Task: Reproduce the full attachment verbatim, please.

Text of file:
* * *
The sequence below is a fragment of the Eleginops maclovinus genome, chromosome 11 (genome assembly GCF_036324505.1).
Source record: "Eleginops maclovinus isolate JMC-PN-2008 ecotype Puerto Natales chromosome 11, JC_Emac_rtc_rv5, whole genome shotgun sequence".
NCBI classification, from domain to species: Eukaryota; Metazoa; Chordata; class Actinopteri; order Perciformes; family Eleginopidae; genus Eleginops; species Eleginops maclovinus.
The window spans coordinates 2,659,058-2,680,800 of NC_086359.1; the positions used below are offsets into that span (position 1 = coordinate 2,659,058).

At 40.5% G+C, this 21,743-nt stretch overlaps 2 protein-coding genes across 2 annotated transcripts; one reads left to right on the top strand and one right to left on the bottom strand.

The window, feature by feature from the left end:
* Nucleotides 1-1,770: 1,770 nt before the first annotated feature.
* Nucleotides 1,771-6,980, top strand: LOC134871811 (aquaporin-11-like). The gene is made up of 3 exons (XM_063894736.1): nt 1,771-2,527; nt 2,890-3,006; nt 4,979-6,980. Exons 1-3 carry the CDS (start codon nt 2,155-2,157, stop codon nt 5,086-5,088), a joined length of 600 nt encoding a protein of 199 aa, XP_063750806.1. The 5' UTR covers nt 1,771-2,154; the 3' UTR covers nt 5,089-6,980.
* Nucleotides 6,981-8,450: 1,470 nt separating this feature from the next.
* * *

The sequence below is a fragment of the Eleginops maclovinus genome, chromosome 11 (genome assembly GCF_036324505.1).
Source record: "Eleginops maclovinus isolate JMC-PN-2008 ecotype Puerto Natales chromosome 11, JC_Emac_rtc_rv5, whole genome shotgun sequence".
NCBI classification, from domain to species: Eukaryota; Metazoa; Chordata; class Actinopteri; order Perciformes; family Eleginopidae; genus Eleginops; species Eleginops maclovinus.
The window spans coordinates 2,659,058-2,680,800 of NC_086359.1; the positions used below are offsets into that span (position 1 = coordinate 2,659,058).

At 40.5% G+C, this 21,743-nt stretch overlaps 2 protein-coding genes across 2 annotated transcripts; one reads left to right on the top strand and one right to left on the bottom strand.

The window, feature by feature from the left end:
* Nucleotides 1-1,770: 1,770 nt before the first annotated feature.
* Nucleotides 1,771-6,980, top strand: LOC134871811 (aquaporin-11-like). The gene is made up of 3 exons (XM_063894736.1): nt 1,771-2,527; nt 2,890-3,006; nt 4,979-6,980. Exons 1-3 carry the CDS (start codon nt 2,155-2,157, stop codon nt 5,086-5,088), a joined length of 600 nt encoding a protein of 199 aa, XP_063750806.1. The 5' UTR covers nt 1,771-2,154; the 3' UTR covers nt 5,089-6,980.
* Nucleotides 6,981-8,450: 1,470 nt separating this feature from the next.